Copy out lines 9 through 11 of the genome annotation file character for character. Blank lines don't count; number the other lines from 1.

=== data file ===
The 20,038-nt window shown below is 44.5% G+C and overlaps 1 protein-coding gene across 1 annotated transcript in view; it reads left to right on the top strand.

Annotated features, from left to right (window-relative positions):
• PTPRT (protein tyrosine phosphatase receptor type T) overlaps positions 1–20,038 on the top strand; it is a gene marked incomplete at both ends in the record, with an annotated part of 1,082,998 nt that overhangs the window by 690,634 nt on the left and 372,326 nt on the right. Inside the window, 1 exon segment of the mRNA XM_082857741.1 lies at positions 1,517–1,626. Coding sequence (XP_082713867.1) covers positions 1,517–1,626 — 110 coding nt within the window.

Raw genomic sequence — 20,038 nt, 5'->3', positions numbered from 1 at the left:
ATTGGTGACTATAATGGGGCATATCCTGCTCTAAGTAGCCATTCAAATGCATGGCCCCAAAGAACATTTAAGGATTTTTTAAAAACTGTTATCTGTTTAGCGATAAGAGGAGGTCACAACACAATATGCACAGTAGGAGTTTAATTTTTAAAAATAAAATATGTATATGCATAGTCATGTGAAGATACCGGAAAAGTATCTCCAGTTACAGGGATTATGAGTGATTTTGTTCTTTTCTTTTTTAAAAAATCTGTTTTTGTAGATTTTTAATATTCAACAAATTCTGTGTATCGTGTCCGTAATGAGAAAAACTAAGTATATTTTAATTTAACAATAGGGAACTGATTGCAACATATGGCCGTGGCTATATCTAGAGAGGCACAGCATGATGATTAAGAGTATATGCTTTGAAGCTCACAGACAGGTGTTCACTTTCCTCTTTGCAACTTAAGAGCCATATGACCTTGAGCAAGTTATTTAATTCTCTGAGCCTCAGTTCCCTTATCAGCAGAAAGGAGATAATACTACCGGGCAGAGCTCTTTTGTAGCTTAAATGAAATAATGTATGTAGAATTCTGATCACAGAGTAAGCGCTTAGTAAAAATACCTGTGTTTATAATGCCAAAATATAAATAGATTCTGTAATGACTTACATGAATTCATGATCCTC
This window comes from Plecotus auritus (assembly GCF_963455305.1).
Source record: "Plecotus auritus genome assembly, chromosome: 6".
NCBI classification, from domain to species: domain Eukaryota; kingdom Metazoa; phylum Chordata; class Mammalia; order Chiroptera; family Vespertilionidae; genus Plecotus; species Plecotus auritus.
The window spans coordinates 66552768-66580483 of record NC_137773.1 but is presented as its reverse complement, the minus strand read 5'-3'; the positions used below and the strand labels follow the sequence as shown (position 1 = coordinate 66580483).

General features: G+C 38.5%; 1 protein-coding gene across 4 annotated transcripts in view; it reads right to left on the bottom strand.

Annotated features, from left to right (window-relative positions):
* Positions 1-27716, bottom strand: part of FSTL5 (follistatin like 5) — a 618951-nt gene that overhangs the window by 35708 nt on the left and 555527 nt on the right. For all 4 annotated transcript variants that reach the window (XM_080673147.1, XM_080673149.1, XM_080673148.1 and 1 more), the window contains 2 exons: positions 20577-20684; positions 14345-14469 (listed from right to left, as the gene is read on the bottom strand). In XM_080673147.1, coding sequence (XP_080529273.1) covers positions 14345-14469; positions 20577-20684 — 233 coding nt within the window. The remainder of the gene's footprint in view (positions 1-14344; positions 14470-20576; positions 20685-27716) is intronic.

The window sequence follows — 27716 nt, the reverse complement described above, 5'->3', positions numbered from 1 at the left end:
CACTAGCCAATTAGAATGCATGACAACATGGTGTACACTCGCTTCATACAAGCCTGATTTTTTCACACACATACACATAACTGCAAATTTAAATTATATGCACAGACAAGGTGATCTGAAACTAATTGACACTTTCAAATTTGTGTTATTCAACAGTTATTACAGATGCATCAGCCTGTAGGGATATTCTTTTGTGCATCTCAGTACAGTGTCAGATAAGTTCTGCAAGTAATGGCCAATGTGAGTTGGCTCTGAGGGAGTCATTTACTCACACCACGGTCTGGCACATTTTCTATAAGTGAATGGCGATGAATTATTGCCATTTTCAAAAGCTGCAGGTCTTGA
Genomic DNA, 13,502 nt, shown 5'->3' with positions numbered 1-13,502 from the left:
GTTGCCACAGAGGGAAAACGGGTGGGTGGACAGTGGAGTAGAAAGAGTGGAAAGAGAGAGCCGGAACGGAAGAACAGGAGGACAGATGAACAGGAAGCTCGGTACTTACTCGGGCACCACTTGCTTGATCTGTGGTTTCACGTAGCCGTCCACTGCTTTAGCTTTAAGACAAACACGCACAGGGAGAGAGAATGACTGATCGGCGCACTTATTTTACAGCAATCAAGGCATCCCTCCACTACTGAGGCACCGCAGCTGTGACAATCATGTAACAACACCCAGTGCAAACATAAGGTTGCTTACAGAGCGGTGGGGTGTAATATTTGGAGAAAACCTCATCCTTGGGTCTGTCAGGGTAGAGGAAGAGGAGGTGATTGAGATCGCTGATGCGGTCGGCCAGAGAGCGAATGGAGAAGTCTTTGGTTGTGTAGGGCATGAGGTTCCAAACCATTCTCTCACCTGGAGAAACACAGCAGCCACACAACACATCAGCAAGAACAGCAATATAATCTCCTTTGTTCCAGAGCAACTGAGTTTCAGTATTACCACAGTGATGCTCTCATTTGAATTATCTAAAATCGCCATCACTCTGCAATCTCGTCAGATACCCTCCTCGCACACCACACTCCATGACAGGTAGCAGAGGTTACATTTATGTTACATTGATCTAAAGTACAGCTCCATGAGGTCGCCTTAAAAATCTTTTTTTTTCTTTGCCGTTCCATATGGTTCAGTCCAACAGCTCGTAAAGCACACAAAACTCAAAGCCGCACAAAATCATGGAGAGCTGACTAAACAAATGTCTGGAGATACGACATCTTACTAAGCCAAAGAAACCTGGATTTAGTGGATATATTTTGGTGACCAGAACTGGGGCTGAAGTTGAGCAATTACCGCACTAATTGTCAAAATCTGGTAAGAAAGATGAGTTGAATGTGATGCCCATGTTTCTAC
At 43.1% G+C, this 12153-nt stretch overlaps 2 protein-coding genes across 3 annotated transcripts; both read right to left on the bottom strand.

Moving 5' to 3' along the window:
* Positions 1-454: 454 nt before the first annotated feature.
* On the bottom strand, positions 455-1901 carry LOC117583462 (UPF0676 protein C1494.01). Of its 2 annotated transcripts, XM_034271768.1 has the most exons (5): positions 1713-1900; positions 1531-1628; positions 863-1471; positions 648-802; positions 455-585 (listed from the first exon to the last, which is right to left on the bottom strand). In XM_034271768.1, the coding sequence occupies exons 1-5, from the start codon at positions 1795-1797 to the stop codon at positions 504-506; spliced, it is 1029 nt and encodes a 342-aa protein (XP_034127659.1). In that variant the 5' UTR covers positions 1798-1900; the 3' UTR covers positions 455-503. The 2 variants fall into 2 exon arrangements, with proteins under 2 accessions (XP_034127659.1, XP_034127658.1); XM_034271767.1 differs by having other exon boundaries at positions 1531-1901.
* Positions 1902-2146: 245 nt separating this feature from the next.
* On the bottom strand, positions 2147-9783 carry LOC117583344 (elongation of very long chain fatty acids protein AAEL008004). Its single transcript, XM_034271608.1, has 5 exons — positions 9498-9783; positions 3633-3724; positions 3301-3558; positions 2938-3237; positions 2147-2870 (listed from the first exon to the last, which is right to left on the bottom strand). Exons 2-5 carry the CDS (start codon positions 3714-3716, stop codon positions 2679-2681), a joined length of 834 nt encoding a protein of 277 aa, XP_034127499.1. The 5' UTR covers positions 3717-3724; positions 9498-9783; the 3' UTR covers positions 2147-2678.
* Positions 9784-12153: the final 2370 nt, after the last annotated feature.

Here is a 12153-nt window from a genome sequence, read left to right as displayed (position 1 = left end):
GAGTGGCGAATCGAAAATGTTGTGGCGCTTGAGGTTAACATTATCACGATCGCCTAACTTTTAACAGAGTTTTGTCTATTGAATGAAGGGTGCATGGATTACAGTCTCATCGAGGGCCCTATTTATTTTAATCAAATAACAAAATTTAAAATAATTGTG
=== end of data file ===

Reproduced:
The window spans coordinates 66552768-66580483 of record NC_137773.1 but is presented as its reverse complement, the minus strand read 5'-3'; the positions used below and the strand labels follow the sequence as shown (position 1 = coordinate 66580483).

General features: G+C 38.5%; 1 protein-coding gene across 4 annotated transcripts in view; it reads right to left on the bottom strand.

Annotated features, from left to right (window-relative positions):